Elizabethan and Jacobean Reappropriation in Contemporary British Drama

'Upstart Crows'

  • Graham Saunders

Part of the Adaptation in Theatre and Performance book series (ATP)

About this book

Introduction

This book examines British playwrights' responses to the work of Shakespeare and his contemporaries since 1945, from Tom Stoppard's Rosencrantz and Guildenstern are Dead to Sarah Kane’s Blasted and Jez Butterworth’s Jerusalem. Using the work of Julie Sanders and others working in the fields of Adaptation Studies and intertextual criticism, it argues that this relatively neglected area of drama, widely considered to be adaptation, should instead be considered as appropriation - as work that often mounts challenges to the ideologies and orthodoxies within Elizabethan and Jacobean drama, and questions the legitimacy and cultural authority of Shakespeare’s legacy. The book discusses the work of Howard Barker,  Peter Barnes, Edward Bond, Howard Brenton, David Edgar, Elaine Feinstein and the Women’s Theatre Group, David Greig, Sarah Kane, Dennis Kelly, Bernard Kopps, Charles Marowitz, Julia Pascal and Arnold Wesker.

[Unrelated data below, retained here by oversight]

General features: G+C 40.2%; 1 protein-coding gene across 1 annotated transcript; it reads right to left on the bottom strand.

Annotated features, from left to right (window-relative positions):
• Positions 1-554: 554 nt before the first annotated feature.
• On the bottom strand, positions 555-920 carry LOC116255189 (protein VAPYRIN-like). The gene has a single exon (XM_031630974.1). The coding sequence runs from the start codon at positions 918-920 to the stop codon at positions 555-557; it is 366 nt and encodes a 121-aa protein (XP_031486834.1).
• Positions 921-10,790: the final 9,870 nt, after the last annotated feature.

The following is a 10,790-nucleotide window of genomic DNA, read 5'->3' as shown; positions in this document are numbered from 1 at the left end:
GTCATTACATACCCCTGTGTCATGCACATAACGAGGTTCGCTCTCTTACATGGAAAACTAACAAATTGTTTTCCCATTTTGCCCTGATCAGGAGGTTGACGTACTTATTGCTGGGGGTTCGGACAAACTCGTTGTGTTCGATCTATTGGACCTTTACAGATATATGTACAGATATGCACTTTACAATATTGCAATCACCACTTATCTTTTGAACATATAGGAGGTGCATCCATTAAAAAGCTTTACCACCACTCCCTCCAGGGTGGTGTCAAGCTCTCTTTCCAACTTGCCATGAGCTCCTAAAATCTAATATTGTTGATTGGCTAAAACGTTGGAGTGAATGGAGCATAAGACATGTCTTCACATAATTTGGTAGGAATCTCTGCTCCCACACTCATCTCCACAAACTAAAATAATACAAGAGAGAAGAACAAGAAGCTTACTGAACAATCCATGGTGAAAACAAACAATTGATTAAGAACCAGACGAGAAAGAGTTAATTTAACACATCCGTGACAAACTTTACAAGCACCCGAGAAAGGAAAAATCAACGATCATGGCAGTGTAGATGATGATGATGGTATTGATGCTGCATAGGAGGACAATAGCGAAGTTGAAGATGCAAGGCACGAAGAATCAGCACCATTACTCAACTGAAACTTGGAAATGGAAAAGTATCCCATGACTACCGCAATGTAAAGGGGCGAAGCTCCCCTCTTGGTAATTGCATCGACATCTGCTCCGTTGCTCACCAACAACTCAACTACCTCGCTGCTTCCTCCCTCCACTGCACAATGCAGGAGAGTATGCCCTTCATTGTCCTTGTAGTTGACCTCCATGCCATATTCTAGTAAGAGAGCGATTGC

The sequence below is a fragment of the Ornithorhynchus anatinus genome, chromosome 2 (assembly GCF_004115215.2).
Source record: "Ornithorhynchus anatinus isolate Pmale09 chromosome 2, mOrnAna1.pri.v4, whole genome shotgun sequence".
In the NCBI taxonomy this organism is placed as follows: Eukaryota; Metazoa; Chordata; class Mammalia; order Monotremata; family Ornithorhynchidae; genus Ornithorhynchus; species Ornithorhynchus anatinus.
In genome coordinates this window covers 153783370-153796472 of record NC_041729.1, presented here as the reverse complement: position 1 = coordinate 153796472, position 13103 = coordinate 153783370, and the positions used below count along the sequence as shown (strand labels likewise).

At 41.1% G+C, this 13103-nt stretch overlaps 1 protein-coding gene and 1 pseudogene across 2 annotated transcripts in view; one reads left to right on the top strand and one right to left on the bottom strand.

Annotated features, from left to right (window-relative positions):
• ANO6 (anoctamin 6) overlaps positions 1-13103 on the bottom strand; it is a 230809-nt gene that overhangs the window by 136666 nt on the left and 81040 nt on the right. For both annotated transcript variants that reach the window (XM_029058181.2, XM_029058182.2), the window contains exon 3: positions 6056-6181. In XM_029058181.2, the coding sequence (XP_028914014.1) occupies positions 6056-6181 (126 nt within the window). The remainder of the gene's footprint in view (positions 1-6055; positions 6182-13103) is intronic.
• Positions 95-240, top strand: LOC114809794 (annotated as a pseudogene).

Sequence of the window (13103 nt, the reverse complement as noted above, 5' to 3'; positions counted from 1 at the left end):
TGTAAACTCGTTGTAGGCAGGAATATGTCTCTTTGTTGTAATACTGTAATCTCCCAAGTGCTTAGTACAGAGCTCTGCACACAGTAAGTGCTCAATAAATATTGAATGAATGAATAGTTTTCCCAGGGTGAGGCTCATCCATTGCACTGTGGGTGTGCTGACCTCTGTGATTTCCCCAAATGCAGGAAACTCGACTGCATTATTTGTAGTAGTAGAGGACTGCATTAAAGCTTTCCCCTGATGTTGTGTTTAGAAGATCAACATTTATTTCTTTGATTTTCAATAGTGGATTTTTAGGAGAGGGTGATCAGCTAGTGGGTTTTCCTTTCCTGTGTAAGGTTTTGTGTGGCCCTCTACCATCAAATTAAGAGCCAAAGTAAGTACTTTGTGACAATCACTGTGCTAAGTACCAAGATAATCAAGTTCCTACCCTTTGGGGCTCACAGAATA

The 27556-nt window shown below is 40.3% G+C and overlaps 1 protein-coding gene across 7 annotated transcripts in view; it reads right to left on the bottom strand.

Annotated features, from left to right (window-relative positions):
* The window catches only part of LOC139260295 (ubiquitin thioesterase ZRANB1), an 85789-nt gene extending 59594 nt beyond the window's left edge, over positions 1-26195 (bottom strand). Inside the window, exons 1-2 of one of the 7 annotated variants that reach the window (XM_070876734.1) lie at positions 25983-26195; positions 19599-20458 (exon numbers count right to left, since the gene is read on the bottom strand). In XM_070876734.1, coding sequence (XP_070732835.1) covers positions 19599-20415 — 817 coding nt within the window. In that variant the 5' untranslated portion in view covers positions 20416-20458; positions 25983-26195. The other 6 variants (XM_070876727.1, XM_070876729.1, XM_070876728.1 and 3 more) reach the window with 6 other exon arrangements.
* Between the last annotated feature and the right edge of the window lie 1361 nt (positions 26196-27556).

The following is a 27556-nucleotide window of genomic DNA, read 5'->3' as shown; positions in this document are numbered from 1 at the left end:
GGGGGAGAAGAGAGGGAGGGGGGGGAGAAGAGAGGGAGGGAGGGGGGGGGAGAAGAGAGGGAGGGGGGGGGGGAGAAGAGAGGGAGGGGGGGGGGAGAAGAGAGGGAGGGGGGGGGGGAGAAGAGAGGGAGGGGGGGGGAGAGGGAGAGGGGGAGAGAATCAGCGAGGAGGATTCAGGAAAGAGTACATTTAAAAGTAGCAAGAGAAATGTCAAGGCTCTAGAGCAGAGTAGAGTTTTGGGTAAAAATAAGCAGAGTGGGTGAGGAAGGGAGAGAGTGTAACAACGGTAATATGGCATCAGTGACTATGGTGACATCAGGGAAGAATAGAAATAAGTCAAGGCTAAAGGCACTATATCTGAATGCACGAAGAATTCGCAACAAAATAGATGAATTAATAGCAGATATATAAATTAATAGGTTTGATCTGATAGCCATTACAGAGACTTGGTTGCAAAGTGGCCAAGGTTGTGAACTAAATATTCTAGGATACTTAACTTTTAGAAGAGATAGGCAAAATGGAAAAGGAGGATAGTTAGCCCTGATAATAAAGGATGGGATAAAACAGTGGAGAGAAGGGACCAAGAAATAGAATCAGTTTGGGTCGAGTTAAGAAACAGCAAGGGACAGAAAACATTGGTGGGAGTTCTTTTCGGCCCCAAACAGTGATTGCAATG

Keywords

Shakespeare Contemporary Theatre Tom Stoppard Sarah Kane Adaptation

Authors and affiliations

  • Graham Saunders
    • 1
  1. 1.University of BirminghamBirminghamUnited Kingdom

Bibliographic information

  • DOI https://doi.org/10.1057/978-1-137-44453-0
  • Copyright Information The Editor(s) (if applicable) and The Author(s) 2017
  • Publisher Name Palgrave Macmillan, London
  • eBook Packages Literature, Cultural and Media Studies
  • Print ISBN 978-1-137-44452-3
  • Online ISBN 978-1-137-44453-0
  • About this book